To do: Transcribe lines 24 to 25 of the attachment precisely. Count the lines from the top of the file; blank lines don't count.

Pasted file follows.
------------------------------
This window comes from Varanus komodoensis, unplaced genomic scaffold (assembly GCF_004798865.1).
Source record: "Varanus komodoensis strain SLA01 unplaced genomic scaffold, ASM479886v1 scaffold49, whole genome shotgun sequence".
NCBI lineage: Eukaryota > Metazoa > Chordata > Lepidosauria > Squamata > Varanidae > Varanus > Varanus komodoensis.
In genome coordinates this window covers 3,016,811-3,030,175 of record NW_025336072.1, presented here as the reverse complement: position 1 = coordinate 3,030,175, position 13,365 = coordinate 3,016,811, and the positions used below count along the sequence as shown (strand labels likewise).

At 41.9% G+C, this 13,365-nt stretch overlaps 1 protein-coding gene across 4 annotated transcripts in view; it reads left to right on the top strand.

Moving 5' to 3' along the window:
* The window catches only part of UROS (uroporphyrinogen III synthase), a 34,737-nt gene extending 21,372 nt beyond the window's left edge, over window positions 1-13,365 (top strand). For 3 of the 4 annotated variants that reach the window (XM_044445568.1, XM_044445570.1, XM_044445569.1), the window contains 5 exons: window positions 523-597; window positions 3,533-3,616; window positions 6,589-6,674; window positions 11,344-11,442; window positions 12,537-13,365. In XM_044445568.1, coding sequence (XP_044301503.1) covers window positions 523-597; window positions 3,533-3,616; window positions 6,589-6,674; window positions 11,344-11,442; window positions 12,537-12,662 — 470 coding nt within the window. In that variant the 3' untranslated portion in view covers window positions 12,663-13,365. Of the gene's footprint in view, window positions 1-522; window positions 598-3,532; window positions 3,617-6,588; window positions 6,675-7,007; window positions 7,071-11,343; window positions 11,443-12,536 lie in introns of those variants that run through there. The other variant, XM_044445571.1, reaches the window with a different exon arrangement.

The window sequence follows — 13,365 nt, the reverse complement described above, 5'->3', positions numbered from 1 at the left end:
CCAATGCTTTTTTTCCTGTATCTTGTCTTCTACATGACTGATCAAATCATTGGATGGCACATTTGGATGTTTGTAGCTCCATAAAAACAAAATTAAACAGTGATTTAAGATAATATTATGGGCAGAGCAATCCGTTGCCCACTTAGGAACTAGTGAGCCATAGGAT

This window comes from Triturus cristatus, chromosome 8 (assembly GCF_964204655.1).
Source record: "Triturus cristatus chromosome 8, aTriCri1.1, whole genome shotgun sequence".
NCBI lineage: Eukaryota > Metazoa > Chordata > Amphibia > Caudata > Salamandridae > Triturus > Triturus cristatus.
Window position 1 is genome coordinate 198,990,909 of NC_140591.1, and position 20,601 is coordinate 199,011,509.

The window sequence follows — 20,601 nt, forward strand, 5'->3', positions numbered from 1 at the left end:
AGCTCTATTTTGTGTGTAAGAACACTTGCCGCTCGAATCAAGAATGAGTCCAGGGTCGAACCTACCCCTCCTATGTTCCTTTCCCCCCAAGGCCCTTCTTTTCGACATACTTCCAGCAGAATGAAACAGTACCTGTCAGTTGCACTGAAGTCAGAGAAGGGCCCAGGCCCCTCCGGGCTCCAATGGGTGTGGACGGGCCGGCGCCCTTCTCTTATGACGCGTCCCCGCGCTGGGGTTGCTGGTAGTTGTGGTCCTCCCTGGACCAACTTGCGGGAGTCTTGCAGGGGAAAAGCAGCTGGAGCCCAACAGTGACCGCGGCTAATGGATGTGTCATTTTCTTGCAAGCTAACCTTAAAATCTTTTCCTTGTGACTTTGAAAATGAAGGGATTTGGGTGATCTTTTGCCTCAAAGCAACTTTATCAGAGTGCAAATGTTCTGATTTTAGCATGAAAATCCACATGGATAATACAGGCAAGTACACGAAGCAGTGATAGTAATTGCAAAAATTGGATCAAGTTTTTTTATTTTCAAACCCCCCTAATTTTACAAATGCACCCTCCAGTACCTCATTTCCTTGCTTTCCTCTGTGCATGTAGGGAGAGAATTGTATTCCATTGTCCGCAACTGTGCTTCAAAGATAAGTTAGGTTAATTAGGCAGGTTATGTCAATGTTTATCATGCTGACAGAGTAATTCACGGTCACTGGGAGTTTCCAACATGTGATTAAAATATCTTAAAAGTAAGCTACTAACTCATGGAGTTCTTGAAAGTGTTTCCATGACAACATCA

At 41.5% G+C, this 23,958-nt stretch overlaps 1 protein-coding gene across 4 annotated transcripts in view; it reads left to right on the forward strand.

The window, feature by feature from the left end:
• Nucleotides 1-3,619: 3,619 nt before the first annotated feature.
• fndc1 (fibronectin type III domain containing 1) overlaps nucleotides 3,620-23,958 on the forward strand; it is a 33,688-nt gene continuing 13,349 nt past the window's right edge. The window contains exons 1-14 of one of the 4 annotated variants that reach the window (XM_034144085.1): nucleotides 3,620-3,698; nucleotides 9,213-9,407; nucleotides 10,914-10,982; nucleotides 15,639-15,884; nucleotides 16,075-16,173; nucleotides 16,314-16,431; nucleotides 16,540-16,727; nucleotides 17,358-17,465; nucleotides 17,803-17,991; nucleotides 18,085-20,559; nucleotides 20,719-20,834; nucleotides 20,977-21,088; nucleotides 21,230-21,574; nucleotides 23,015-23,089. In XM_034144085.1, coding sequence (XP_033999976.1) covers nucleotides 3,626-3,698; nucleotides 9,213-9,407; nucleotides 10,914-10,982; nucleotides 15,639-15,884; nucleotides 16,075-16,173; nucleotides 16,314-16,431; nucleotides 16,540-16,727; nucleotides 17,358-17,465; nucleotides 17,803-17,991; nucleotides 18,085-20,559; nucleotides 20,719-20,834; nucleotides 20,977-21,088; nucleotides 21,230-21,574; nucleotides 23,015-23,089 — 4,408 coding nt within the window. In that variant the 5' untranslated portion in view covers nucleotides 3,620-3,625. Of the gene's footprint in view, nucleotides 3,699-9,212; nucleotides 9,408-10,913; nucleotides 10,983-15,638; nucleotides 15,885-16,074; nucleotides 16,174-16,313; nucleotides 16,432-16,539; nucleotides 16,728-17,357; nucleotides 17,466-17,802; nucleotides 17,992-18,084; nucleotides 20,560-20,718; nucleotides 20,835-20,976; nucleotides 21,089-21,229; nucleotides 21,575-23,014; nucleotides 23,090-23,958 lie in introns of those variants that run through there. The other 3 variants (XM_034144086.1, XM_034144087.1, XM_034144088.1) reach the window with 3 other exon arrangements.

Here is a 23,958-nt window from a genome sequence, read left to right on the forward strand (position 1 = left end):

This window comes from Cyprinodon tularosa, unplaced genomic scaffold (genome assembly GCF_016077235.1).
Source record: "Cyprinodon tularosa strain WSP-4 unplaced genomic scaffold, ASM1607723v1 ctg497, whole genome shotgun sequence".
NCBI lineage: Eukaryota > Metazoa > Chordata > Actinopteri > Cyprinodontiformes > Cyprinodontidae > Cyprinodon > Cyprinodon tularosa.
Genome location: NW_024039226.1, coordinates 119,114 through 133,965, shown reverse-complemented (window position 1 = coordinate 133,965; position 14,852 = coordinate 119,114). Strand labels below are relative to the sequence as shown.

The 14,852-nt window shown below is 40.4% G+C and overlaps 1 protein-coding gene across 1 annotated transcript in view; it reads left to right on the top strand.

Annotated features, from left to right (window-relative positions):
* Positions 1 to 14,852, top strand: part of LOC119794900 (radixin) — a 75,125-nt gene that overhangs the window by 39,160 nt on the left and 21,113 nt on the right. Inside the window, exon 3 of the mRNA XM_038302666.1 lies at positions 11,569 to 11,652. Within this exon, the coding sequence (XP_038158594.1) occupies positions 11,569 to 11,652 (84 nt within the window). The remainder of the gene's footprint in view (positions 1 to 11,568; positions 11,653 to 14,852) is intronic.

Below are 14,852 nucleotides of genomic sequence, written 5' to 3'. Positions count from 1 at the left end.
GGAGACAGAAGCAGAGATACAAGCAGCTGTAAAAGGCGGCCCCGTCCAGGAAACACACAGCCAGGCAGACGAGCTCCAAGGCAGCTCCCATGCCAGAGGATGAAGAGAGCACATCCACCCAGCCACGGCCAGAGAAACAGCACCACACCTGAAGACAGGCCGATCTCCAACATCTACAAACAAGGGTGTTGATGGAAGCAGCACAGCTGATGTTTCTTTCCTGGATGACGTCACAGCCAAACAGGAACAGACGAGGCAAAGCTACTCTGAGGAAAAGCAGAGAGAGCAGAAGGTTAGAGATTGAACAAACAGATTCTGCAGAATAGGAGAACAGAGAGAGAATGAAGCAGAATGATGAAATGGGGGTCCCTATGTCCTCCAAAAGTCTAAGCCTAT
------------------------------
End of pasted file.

Genome location: NW_024039226.1, coordinates 119,114 through 133,965, shown reverse-complemented (window position 1 = coordinate 133,965; position 14,852 = coordinate 119,114). Strand labels below are relative to the sequence as shown.

The 14,852-nt window shown below is 40.4% G+C and overlaps 1 protein-coding gene across 1 annotated transcript in view; it reads left to right on the top strand.